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Naman Ramachandran is a screenwriter, critic, and film journalist whose co-authored monograph Lights, Camera, Masala: Making Movies in Mumbai was published in 2006. Features Editor James T Harding met him at the European Premiere of his film Brahman Naman, directed by Q, to discuss brahmanism, the economics of Indian filmmaking, and masturbation methodology.

The film was born from a desire to recreate those days of 80s Bangalore quizzing

‘Like most things in my life, Brahman Naman happened completely by accident,’ screenwriter Naman Ramachandran told me in the bar at his hotel. He had been working with producer Steve Barron on another film set in Bangalore. ‘Every evening we would be at my club in Bangalore and I would catch up with all my old quizzer friends, get nostalgic, get drunk, talk about the old days. When we got back to London, Steve said, “This is really funny, so why don't you write that down as a script.” The next day I get a contract in the mail. And the third day I get an advance. So then I realised, “Oh shit, this guy is serious.”’

Brahman Naman is an Indian take on the teen sex movie, following nerdy Naman and his friends as they compete in a nationwide quiz championship and fail miserably to get their ends away.

Although the tone of the film is similar to sex comedies such as American Pie and Porky’s, or British shows like The Inbetweeners, Naman wasn’t interested in creating a genre movie. ‘It's a very good marketing hook for us, because then people immediately know what kind of film it is. But the film was born from a desire to recreate those days of 80s Bangalore quizzing. Something I think people have never seen in film before, whether it's in India or anywhere else in the world.’ It’s no coincidence that Naman and his protagonist share a name.

‘A lot of things that happen in the film are based on what happened to or what happened to my friends, or what they have told me.’ In particular, the various innovative masturbation methods depicted in the film are all drawn from life. In once scene, the protagonist Naman creates a masturbation machine powered by the ceiling fan in his bedroom. ‘A musician friend of mine has said he tried it at home. He's now a successful banker in North America.’

Another, in which Naman stimulates himself using the air filtration device of a fish tank: ‘One of my classmates in college said “This is what I did with my goldfish.” It would seem, from his account, that fish like semen. Which is why you have a sequence at the end of the end credits where you have all these animated pregnant fish with Namen's face swimming around in a tank. This guy's a very successful restauranteur in India.’

A more serious documentary aspect of the film appears in Naman’s preoccupation with his brahmin caste. ‘I am a thread-wearing brahmin and nowadays brahmins are increasingly marginalised in Indian society.’

‘After Independence, for a while brahmins were like 1% of India's population holding 35% of top jobs. It had to do with them being unusually highly educated. It comes with the territory. It’s drummed into you that you have to study. The government introduced Reservation for the other castes, which meant that X caste had X number of seats within a university. It got to the point where people are fighting for just 1-2% of seats in a college which are unreserved, the general-merit seats. So you had to be unusually highly educated because of that.’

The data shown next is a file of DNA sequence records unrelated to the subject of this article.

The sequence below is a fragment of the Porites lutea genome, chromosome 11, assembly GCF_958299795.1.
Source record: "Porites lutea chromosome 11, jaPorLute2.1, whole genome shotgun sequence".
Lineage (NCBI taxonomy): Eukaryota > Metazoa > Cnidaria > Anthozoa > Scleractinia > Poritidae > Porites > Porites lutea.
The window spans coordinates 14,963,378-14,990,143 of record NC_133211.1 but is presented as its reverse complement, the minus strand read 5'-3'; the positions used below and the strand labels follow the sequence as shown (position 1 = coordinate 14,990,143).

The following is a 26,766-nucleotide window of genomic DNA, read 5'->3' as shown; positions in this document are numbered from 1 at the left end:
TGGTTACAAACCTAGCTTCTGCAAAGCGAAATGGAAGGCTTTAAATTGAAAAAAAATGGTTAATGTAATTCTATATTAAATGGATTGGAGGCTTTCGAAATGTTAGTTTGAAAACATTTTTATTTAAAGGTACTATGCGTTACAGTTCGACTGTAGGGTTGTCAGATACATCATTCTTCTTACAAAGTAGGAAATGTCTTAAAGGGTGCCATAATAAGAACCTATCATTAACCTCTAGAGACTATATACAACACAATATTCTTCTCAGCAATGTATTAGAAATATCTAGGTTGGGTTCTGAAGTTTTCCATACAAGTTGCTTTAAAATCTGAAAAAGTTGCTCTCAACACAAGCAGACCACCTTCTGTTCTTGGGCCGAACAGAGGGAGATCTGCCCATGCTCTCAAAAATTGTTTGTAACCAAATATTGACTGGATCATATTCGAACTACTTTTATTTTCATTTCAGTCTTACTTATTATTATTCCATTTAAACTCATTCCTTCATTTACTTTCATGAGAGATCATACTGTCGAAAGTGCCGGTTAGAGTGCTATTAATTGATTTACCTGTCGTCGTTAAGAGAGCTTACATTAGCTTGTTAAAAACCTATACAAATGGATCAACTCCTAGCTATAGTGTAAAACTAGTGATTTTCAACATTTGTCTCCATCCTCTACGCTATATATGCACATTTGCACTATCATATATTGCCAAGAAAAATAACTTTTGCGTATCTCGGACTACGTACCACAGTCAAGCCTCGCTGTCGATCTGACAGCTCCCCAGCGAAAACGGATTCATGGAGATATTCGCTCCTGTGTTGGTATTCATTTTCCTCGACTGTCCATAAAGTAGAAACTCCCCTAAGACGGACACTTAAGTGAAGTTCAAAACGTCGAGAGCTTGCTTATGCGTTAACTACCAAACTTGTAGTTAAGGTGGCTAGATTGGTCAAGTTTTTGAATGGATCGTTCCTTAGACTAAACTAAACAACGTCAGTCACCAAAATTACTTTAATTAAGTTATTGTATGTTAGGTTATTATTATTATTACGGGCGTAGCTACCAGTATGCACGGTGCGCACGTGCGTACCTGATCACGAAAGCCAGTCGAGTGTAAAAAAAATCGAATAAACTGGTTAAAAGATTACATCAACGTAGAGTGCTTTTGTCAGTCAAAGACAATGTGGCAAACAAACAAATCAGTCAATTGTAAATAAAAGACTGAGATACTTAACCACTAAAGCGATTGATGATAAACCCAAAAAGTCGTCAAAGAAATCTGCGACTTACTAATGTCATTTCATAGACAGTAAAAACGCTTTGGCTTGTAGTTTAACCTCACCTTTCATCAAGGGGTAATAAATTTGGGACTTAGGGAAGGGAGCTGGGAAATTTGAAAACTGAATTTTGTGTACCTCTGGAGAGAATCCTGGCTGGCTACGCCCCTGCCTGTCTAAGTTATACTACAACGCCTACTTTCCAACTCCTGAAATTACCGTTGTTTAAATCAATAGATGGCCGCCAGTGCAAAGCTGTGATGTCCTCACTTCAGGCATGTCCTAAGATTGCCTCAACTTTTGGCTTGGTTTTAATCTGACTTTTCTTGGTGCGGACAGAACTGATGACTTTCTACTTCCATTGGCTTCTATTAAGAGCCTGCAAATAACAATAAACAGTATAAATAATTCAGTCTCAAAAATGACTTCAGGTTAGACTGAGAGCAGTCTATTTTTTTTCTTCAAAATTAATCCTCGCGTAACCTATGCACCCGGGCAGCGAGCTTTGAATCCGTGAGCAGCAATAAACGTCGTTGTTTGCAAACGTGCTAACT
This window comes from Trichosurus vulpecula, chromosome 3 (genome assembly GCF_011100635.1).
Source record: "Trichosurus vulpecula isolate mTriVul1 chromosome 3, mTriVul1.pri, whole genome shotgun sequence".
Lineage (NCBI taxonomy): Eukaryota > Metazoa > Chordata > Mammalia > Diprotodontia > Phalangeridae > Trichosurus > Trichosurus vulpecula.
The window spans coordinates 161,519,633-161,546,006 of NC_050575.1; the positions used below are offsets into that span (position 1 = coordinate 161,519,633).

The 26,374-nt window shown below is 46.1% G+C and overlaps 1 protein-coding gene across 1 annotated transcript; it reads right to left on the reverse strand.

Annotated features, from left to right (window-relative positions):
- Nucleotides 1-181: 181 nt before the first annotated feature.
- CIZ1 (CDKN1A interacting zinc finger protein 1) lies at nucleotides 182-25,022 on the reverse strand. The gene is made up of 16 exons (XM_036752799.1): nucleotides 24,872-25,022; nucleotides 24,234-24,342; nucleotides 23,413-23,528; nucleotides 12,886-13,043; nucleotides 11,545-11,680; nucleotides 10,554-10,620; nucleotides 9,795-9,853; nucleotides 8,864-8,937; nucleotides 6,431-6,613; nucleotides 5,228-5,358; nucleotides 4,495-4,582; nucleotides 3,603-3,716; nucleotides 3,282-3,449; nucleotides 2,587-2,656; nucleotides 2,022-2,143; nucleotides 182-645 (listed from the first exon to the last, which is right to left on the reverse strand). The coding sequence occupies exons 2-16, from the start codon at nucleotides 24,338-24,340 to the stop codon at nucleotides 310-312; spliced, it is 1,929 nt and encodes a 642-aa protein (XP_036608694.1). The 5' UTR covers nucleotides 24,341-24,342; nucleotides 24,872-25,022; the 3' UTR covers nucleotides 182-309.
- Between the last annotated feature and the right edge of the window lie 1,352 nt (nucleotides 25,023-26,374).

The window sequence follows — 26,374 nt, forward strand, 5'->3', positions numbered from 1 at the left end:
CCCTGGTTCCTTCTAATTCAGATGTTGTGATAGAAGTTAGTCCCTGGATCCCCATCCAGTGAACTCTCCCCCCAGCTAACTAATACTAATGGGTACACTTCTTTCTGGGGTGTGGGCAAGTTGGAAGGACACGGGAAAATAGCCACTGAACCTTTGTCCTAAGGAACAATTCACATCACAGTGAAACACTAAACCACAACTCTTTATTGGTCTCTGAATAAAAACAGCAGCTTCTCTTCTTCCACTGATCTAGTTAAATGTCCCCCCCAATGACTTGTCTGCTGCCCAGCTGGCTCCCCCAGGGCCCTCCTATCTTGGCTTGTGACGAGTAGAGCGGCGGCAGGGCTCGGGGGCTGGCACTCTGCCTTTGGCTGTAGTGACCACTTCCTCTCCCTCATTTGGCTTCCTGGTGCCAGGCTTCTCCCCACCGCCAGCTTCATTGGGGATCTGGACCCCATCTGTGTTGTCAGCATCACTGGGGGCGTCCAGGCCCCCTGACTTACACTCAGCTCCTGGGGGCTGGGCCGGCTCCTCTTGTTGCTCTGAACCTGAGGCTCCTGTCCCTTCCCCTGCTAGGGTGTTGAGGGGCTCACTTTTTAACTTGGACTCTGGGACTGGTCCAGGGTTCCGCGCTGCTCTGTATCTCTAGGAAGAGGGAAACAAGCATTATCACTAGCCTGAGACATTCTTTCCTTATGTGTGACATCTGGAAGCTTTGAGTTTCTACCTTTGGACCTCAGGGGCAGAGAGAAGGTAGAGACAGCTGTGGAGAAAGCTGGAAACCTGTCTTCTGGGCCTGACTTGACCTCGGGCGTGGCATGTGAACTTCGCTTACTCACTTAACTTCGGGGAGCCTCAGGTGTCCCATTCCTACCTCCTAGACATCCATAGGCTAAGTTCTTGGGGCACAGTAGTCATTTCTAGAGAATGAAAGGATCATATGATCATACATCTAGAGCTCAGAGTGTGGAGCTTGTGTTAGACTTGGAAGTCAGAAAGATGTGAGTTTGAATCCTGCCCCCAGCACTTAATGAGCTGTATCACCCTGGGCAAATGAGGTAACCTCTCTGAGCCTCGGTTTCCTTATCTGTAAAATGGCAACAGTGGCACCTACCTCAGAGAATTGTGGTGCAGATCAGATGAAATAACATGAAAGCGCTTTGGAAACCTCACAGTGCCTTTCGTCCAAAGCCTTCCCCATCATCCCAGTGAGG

‘So the Brahmins got increasingly marginalised, and thereby Brahmanism became more and more rigid. A lot of rules would be laid down. You had to study, you could not eat meat, you could not drink alcohol, you could not smoke.

‘Obviously, so what do teenage brahmins do? At least the teenage brahmins with independent minds? They rebel against all of this.’

‘Here's the clincher: they can never lose their ultimate brahmanism. They'll smoke, they'll drink, but they won't touch meat or fish. I know it sounds contradictory. But it's a rebellion with a clause. That's the backdrop of the film. My generation grew up like that.’

‘Naman's father in the film tries sermonising a couple of times, but at no point is he physically preventing Namen from doing what he does. But Ramu, he’s got an unusually strict father, one who imposes all of these rules. I wanted to show both sides of the brahmin coin. It takes all sorts.’

Braman Naman will not go on general cinematic release, instead streaming worldwide on Netflix from July this year in a deal struck during the film’s world premiere at Sundance. This decision was made, in part, because of Naman’s experience as a film critic and journalist. ‘Films that have won audience awards at Sundance, specifically India-themed films, I’ve been looking at all their journeys. A film get picked up at an A-list festival, and it gets a sales agent, and then it's a long and tortuous process of being drip fed territory by territory. And at the end of the day, the film still does not recover it's cost. It doesn't matter if it's won Venice. So we thought, why not be released in 190 territories on one date?’

Naman was looking forward to meeting up with his director Q (Qaushiq Mukherjee) later, planning to go on the lash. ‘I'm finding that bartenders in Scotland, even for blended whiskeys, are very reluctant to give you ice and soda. If it's a single malt, I understand their reluctance, but blended whiskeys?

‘These guys are very militant about their whiskeys. There's one place in London with a Scottish bartender. He refused to pour the soda in the whisky. He said, “I’ll sell you the soda, and you can take it and do whatever you want with it, but don't do it in front of me.”’

You can follow Brahman Naman on Twitter @brahmannaman and Naman Ramachandran @namanrs, and watch the show on Netflix from July 7.

Photo credit: Edinburgh International Film Festival


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